Nadine Levitt 8:13

Yeah, in a lot of your podcasts, you talk about empathy and compassion. And it's so true that if you can help guide your kids through by asking them, what else do you feel, and sometimes it's helpful to have a visual, that's why we use the characters and we have sort of these posters and magnet boards and stuff, but you can do it with any which way and you can make popsicle sticks with your kids, and where each one represents different emotions. So if they're nonverbal, or if they're having a hard time identifying what else is there, you can give them a visual, and they can literally just pick the emotions that they're feeling at that time. And what's really helpful often is to get into a habit of doing it not when you're just feeling a really big emotion. But also when you're pretty calm, or just as a practice as sort of a daily check in with yourself. We do that in schools, where it's a minute, a mindful minute, and you check in with yourself how you feeling right now. And you go and collect all the emotions that you're feeling right now. And the idea there really is that we want kids to get used to and adults but get used to identifying more than a few emotions.

Brene Brown does this amazing. She does a lot of work with emotions, and emotional intelligence, she says you should intimately know at least 30 emotions. And I also agree with that. I think the average number that most people would identify in a given conversation with me has been sort of like three to five Max and that's only because I'm pushing them. So I would love for people to get into a habit of really checking in with themselves and becoming friends with their emotions and saying hello to them even instead of like a high high anger. I often say to kids that it's a little bit like going to a party like a birthday party and if If you say to somebody, I was going to a party and somebody ignored me, or somebody called me by the wrong name constantly, I would get really frustrated, I probably get a little louder. So they noticed me, I might try and get their attention somehow. Or maybe I go into complete ninja mode and say, I don't care if they see me a lot, but I'm going to wreak havoc. Yeah, no, I wouldn't actually do that. But I might do that. But that's what emotions do, because they take the job really seriously as messengers. And if it's just, they're hitting a wall every time and being ignored constantly, then they're just going to get louder, bring more friends with them, or eventually just go into ninja mode and just explode. And it's scary for kids, when emotions get that big.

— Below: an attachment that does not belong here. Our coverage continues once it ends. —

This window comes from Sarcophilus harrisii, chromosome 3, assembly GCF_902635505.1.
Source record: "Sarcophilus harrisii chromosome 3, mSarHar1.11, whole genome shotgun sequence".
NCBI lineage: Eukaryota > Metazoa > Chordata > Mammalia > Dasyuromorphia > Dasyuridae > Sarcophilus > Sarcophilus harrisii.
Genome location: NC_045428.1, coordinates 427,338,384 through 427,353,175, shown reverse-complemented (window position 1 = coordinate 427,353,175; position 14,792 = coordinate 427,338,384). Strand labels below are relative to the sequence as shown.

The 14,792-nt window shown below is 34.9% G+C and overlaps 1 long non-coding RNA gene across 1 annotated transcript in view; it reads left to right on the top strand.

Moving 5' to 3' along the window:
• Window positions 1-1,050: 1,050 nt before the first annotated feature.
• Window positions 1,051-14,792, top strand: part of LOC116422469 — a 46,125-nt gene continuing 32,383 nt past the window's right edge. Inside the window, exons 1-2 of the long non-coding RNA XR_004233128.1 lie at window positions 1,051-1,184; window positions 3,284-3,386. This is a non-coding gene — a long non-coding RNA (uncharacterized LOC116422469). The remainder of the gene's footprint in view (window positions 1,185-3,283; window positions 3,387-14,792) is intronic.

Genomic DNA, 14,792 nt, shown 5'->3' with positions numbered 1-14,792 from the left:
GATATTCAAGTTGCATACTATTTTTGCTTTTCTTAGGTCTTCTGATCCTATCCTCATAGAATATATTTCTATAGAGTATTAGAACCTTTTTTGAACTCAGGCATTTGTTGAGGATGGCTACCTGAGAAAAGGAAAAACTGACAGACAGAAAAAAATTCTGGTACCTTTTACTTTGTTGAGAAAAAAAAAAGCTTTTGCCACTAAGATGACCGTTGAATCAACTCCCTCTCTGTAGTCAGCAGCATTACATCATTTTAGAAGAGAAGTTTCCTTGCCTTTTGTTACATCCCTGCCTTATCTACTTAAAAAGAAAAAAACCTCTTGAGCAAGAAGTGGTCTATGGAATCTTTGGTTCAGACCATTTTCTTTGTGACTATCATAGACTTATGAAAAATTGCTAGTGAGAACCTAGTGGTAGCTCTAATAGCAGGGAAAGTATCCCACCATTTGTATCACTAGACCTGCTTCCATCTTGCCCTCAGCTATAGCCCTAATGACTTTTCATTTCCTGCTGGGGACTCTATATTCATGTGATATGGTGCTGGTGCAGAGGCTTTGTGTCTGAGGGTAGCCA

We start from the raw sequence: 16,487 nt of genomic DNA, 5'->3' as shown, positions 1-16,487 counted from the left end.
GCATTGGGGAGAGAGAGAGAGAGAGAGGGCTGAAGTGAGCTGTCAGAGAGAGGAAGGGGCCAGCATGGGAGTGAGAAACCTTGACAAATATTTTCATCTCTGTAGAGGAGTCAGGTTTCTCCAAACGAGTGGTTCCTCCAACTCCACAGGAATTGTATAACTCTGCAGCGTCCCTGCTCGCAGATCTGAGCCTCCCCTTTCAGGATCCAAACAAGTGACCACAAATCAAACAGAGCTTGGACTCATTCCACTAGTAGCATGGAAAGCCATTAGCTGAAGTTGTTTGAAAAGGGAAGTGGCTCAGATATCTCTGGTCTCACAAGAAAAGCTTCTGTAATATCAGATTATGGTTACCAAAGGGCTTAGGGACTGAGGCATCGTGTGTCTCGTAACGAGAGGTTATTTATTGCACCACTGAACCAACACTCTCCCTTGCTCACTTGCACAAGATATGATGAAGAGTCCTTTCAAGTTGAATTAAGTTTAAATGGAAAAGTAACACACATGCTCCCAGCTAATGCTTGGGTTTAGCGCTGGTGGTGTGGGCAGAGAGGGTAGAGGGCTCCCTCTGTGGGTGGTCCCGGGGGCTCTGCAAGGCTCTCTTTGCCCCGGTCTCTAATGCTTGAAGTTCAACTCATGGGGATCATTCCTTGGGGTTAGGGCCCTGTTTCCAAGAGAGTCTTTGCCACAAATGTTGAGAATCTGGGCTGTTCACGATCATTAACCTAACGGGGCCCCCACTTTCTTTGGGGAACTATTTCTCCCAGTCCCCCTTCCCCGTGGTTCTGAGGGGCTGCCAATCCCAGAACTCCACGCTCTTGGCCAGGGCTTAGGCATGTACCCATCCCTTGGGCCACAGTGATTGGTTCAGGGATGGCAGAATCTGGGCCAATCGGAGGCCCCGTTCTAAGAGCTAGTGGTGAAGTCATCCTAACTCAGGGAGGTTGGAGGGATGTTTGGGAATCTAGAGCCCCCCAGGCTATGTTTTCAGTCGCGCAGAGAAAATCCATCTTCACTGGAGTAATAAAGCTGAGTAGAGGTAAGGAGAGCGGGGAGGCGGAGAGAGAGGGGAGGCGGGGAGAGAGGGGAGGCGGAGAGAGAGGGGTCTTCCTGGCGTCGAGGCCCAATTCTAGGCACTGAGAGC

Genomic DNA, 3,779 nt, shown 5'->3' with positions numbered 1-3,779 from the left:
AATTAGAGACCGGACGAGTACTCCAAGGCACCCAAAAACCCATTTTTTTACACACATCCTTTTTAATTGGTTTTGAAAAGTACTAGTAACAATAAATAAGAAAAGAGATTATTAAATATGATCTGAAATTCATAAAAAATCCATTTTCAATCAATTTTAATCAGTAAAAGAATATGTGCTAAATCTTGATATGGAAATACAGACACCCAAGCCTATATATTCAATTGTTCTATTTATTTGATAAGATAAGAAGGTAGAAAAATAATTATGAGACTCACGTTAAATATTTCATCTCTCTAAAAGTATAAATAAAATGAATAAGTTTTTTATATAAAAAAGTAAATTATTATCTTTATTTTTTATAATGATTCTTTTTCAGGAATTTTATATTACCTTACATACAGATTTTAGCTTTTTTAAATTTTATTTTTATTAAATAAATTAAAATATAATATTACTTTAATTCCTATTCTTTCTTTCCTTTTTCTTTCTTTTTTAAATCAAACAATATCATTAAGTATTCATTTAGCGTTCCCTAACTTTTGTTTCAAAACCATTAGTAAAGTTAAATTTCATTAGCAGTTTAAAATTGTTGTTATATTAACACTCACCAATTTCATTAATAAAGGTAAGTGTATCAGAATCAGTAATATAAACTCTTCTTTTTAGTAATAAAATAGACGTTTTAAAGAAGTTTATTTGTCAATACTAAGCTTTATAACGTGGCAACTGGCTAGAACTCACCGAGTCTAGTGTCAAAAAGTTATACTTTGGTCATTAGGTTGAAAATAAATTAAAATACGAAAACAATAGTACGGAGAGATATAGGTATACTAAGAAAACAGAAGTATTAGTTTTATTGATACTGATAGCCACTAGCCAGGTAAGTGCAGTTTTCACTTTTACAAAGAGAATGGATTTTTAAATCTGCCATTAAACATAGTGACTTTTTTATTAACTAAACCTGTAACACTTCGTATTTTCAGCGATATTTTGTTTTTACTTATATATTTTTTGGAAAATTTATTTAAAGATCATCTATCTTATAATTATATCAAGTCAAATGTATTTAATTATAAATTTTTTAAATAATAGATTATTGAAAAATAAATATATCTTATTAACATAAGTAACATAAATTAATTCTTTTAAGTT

Penny Williams 10:43

Yeah, I don't think we recognize that. It is scary for kids, when they are intense, and emotional. And so often, they're not in control. At those times they have been hijacked, they have been flooded. And it can be really frightening for them. We see a lot of kids in our population who will come back later and be very apologetic, and kind of shameful sometimes about the way that they acted. And it's really a signal that they weren't in control. And they didn't have the skills yet to manage those emotions and to communicate how they were feeling and maybe in a more appropriate or helpful way.

Nadine Levitt 11:27

Yeah, and there's a lot that we can do, as parents are as adults in the room to guide kids through that, and de escalate, and let them help them process it so that in the future, they can do it by themselves. Yeah. And a lot of that is sort of through these habits. I also find things like coloring, or any kind of activity that you're walking with somebody, or you're doing something, or when somebody I remember my son had a huge, huge tantrum when he was much younger, like he was a toddler. And you know, he still had a gate on his door. And he was just shaking his gait and screaming and crying. And it was very, very scary for him. And I just remember you have to sit with them at that point, and let them feel it and say, I'm not scared of you right now. And sit with them and say, I'm going to help you through this. And I'll be here. And when you're ready to process it. I'm here for you. And I think when you get angry in return, if your child is really having a meltdown, and you're reacting to it, it only inflames that behavior. And it's really hard sometimes as parents, I mean, nobody's perfect. So there are definitely times where it's incredibly difficult not to react, yes. But the more that we can stay calm and help them through it, the more of a lesson it is for them.

Penny Williams 12:53

Yeah, it's critical. It's really critical. And I love that you use the term deescalate. We talked about that a lot, are you co escalating? Are you adding to the fire? Or are you de escalating are co regulating, when we offer that calm, we're actually offering co regulation. We're offering that calmness that our kids can borrow from us as well.